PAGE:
Iroquoian Mythology Iroquois

Posted By admin On 29/12/21

The Iroquois Confederacy was originally formed when five smaller nations,Mohawks, Oneidas, Onondagas, Cayugas, and Senecas (becoming the Six Nations in the 18th century when the Tuscarora migrated back north to New York) united with a goal to peacefully solve conflict, and is known as the first democracy in North America. According to both Iroquois and Wyandot mythology, flying heads are ravenous spirits, that are cursed with an insatiable hunger. Sometimes flying heads are also associated with whirlwinds. As previously mentioned the flying head that terrorized the Iroquois came and vanished without a trace. What happened to it is unknown.

An Iroquois Legend

A long time ago, there lived a person called Skunny-Wundy. He wasn't very big and he wasn't very small, but everybody knew him well because he was always boasting about his bravery. He would talk about all the brave things he had done and all the brave things he was going to do until people would beg him to stop. They weren't quick to do so, however, because Skunny-Wundy, whose name meant Cross-The-Creek, loved only one thing more than he loved to boast: he loved playing tricks on people.

Now in those days there lived some terrible monsters. There were people who could turn themselves into monster bears. And there were great Flying Heads who could destroy whole villages. There were monsters hiding in the springs who grabbed careless travellers, and great horned serpents living in the lakes. But the most frightening monsters of all were the Stone Giants.

The old sachem was interested. 'Aren't you even afraid of the stone giants?'

'Hah,' said Skunny-Wundy. 'I will destroy the stone giants if they dare to fight me. There is no greater warrior than Skunny-Wundy. If...'

Without his noticing it, everyone crept quietly away and left Skunny-Wundy standing there shaking his stone hatchet and boasting. While he strode up and down, all the people gathered in the Council House. Soon a young man came out and ran out of the village only to return a few minutes later, but Skunny-Wundy did not even notice.

All the people, led by the old sachem, came out of the Council House and gathered around Skunny-Wundy. The old man said, 'Skunny-Wundy, rejoice. We have decided to give you a chance to prove your bravery.'

Skunny-Wundy stopped striding back and forth. He looked around. All eyes in the village were focused on him. 'Ah,' he said with a worried look, that is very good. But... uh... what do you mean?'

'We have decided,' the old man said with just a hint of a smile, 'to allow you to fight the Flint Coats.'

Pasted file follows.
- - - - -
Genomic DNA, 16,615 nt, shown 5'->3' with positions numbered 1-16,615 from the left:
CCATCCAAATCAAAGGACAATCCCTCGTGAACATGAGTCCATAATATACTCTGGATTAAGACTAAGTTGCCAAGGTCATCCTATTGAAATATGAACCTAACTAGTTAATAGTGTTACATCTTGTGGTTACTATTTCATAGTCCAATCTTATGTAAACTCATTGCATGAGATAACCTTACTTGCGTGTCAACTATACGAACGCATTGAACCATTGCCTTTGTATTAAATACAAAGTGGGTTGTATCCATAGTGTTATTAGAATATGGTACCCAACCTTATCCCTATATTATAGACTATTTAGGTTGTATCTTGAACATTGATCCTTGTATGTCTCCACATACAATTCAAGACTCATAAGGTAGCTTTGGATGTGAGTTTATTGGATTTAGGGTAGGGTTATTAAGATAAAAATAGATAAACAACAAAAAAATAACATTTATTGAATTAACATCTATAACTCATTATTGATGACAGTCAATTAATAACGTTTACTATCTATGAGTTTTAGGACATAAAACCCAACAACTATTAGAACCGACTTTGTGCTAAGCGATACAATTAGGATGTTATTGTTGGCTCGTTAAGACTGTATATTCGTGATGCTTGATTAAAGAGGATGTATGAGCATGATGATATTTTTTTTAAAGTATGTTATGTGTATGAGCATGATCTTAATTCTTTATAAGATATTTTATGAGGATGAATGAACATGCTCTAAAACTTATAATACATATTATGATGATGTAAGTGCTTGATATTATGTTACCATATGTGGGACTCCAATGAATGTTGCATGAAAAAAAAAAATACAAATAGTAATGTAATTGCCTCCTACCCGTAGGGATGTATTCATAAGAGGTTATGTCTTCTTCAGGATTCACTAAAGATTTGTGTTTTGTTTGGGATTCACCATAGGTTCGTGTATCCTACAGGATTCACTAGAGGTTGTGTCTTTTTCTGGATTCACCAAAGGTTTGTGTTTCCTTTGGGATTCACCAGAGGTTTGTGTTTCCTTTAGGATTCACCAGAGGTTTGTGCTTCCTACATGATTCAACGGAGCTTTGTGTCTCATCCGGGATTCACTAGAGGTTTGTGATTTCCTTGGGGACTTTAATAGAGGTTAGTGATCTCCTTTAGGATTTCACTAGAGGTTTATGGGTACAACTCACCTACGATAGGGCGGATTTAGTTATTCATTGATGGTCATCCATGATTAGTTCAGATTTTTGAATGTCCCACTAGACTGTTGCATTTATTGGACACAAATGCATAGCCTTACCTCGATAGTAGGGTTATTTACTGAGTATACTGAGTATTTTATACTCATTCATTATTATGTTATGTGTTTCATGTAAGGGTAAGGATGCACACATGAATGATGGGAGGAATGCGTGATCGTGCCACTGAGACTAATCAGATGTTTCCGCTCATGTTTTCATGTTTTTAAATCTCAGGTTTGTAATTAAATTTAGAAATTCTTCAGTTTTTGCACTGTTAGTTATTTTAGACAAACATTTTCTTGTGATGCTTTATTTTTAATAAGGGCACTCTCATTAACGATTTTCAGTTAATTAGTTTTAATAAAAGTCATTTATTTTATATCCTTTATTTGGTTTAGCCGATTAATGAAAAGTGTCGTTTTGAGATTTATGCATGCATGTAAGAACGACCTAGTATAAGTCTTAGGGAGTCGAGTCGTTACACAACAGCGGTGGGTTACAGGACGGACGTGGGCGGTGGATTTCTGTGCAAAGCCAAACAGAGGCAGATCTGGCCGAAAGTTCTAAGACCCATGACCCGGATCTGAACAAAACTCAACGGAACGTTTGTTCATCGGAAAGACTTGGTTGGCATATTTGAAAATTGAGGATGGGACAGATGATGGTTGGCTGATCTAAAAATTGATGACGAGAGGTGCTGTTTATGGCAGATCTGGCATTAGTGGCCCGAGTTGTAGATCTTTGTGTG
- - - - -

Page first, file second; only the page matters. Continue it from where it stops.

'Oh,' Skunny-Wundy said, 'that is good, but... how can I find the Stone Giants? Why... they might even run away when they see me coming.'

'Do not worry,' the old man answered, smiling broadly. 'A very big Stone Giant stands even now on the other side of the river. He is waiting for you. We sent a messenger to tell him he should run away before the mighty warrior Skunny-Wundy arrived to destroy him. That made the Stone Giant so angry he swore he would stay there until you arrived.'

Skunny-Wundy was very frightened, but he knew he had to accept this challenge. If he didn't, people would make fun of him forever.

'Hah,' Skunny-Wundy said, 'that is good. I shall go now to fight the Flint Coat.' He strode quickly out of the village. However, as soon as he was out of sight, he began to walk more slowly. He needed time to think. How could he defeat such a monster?

'If I throw rocks at him,' he said to himself, 'he'll catch them and chew them up like ripe berries. If I shoot arrows at him, they'll snap like blades of dry grass. No, I must think. Stone giants aren't very bright after all. Perhaps I can think of some way to trick him.'

Just then, Skunny-Wundy heard a very loud, frightening noise that sounded like the beating of a gigantic drum or the roaring of a hurricane wind. It came from the direction of the river just beyond the trees. Skunny-Wundy crept closer. He peered out from behind a tree and saw what he had been afraid he would see.

There on the other side of the river stood the biggest, ugliest, angriest stone giant anyone could ever imagine. He had pulled a giant pine tree up by the roots and was beating it against the earth, making a noise like an enormous drum. As he pounded the ground, he sang a terrible war song in a voice as loud as a hurricane.

Iroquoian mythology iroquois names

Skunny-Wundy began to turn around so that he could tiptoe away, but it was too late.

'HONH!' the stone Giant roared. 'Whos is over there? Are you Skunny-Wundy whos says he can destroy me?'

Iroquoian

Skunny-Wundy stepped out from behind a tree. 'Yes!' he shouted. 'I am Skunny-Wundy and it is true that I can destroy you. Come over here and fight me!'

Holding the giant pine tree in one hand like a war club, the stone giant waded into the river. The water was deep and before he was halfway across he disappeared under the water. Quick as a fox, Skunny-Wundy hurried upstream where the river was shallow and quickly crossed over to the other side.

Before long, the Stone Giant's head came out of the water near the other side. He climbed up onto the bank where Skunny-Wundy had been standing.

'Honh!' the stone giant roared. 'Where is Skunny-Wundy?'

Iroquoian Mythology Iroquois

'Here I am!' shouted Skunny-Wundy from the other side.

The stone giant turned and looked at him. 'Why did you go over there?' he growled.

'Over where?' Skunny-Wundy answered. 'I'm still waiting for you. You must have gotten turned around under water. If you aren't afraid of me, come over here and fight.'

The Stone Giant roared with anger and rushed into the river. He immediately disappeared under the water and Skunny-Wundy had to run quickly to cross over to the other side of the river. He ran so fast he dropped his stone hatchet and left it behind.

When the stone giant climbed out of the water again, there was no sign of Skunny-Wundy, but right in front of him was Skunny-Wundy's hatchet.

'What is this!' growled the Stone Giant. 'This must be a toy.' He lifted the hatchet to his mouth and touched it to his tongue to test its sharpness. Then he struck Skunny-Wundy's hatchet against a real boulder. To his surprise, the boulder split right two!